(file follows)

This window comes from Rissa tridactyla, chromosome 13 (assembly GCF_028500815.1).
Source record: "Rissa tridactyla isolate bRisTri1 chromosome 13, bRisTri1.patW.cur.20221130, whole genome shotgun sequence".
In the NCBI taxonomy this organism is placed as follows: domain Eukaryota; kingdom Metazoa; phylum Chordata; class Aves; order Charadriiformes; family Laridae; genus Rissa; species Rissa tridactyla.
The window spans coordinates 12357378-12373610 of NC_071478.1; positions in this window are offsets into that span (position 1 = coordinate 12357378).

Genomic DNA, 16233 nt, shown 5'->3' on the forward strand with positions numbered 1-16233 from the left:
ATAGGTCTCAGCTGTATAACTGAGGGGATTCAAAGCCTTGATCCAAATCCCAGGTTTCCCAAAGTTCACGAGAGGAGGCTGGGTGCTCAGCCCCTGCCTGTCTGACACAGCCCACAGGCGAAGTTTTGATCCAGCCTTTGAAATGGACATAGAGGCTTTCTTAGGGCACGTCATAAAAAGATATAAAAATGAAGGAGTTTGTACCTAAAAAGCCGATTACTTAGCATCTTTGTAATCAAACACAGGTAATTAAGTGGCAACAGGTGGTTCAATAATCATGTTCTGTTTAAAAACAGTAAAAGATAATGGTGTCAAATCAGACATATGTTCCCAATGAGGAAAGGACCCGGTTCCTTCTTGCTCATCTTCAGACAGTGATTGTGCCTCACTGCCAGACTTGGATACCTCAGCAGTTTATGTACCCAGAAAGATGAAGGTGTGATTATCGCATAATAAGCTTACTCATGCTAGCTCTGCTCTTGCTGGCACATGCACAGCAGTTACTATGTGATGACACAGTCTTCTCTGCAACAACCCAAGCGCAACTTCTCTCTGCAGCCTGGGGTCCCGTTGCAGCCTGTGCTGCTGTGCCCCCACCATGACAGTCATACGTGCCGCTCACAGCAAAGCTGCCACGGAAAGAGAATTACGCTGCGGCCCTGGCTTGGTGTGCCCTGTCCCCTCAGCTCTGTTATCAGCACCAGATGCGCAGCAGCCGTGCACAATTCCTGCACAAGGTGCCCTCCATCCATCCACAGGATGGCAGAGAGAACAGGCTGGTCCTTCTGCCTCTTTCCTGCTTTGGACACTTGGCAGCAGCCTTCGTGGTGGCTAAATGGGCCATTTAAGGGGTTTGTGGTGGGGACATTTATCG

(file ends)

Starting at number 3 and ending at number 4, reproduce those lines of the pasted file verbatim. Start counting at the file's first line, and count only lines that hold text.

In the NCBI taxonomy this organism is placed as follows: domain Eukaryota; kingdom Metazoa; phylum Chordata; class Aves; order Charadriiformes; family Laridae; genus Rissa; species Rissa tridactyla.
The window spans coordinates 12357378-12373610 of NC_071478.1; positions in this window are offsets into that span (position 1 = coordinate 12357378).